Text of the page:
Finally, I ask your permission to publicly read a letter the President of my country, Dr. Juan Manuel Santos, has sent special greetings to you to the dignitaries present here.

Juan Manuel Santos
President of the Republic of Colombia

Seoul, August 2014

As President of the Republic of Colombia, and in the name of 47 million Colombians, I am pleased to greet the leaders and delegates from around the world who meet in Korea, under the sponsorship of the Universal Peace Federation, in order to discuss and debate how humanity in the various regions of the world can move towards a true and lasting peace, a peace that arises from the heart and bring a new era of understanding.

I’ve asked my countryman, Rabbi Richard Gamboa Ben-Eleazar, General Secretary of the Colombian Assembly of Religions and Spiritualities, to transmit this short message to you so that you have in your deliberations the steps that Colombia is making towards peace and reconciliation.

In our country we have suffered for more than half a century an armed internal conflict generated by guerrillas fighting against the state; this affects the lives of the civilian population. It is a conflict that has bled us, caused millions of victims and hindered our path to progress.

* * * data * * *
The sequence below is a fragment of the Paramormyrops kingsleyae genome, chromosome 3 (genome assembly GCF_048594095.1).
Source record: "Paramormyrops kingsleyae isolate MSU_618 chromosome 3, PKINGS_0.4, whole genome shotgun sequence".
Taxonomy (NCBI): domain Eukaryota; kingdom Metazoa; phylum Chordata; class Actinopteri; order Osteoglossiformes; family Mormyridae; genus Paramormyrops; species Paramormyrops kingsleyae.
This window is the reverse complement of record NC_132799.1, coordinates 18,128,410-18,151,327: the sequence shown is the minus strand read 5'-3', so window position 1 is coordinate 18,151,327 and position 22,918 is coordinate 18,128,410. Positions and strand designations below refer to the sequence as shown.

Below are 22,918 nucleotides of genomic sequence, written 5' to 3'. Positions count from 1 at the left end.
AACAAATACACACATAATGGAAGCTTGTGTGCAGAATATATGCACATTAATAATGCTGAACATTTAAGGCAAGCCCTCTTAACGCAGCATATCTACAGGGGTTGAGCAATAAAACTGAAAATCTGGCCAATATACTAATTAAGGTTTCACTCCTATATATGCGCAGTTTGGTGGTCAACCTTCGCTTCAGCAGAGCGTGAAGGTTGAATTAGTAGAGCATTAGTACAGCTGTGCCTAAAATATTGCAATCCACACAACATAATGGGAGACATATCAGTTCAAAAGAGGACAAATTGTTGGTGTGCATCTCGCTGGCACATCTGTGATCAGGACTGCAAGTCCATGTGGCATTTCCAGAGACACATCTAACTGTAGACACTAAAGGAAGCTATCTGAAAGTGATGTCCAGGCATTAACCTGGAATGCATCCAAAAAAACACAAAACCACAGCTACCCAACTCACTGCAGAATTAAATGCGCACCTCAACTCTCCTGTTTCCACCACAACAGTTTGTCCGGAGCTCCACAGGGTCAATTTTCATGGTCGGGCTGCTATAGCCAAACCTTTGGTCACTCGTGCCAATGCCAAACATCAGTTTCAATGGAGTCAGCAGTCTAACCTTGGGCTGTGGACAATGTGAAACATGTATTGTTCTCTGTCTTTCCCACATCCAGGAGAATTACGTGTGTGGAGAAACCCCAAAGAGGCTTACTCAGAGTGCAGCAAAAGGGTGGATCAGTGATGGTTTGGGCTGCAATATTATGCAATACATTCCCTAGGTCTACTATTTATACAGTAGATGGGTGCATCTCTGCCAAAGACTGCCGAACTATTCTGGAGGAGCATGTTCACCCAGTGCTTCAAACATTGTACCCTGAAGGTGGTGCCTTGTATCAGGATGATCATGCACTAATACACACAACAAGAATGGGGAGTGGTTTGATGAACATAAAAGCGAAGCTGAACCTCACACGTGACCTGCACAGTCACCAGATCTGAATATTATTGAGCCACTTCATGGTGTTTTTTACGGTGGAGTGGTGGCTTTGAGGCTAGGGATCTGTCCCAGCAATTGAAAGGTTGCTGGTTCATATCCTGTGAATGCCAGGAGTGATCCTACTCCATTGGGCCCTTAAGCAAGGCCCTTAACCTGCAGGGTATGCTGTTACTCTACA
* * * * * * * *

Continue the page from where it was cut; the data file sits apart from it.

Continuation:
My government has confronted and continues to confront militarily the guerrillas, but we also have begun -- because we believe that we have a real opportunity -- a process of conversation with the largest and oldest guerrilla group, which is the FARC, seeking an end to the conflict.

This dialogue is taking place in Havana, Cuba, in the presence of Norway, Venezuela and Chile as well as Cuba. Of the basic five points on the agenda, we have reached agreement on three and are making progress on the fourth, which refers to the rights of victims.

We Colombians hope to achieve success in this process. We have had the support of the international community, which encourages us to move forward. We know that the end of the conflict in Colombia is good news not only for our people but also for the whole region and the world, since this would end the only internal armed conflict prevailing in the Western Hemisphere.

If we achieve our goal, we will take up a new challenge, no less difficult, which is post- conflict management. But we will do so with the joy and the certainty of having left behind decades of death and suffering.

How good that there are initiatives and summits like the one you are convening today, where people think about peace and seek peace in the world! From Colombia, I reiterate my greetings and best wishes for the success of your meeting, for the benefit of all mankind.

For more information about the World Summit, click here.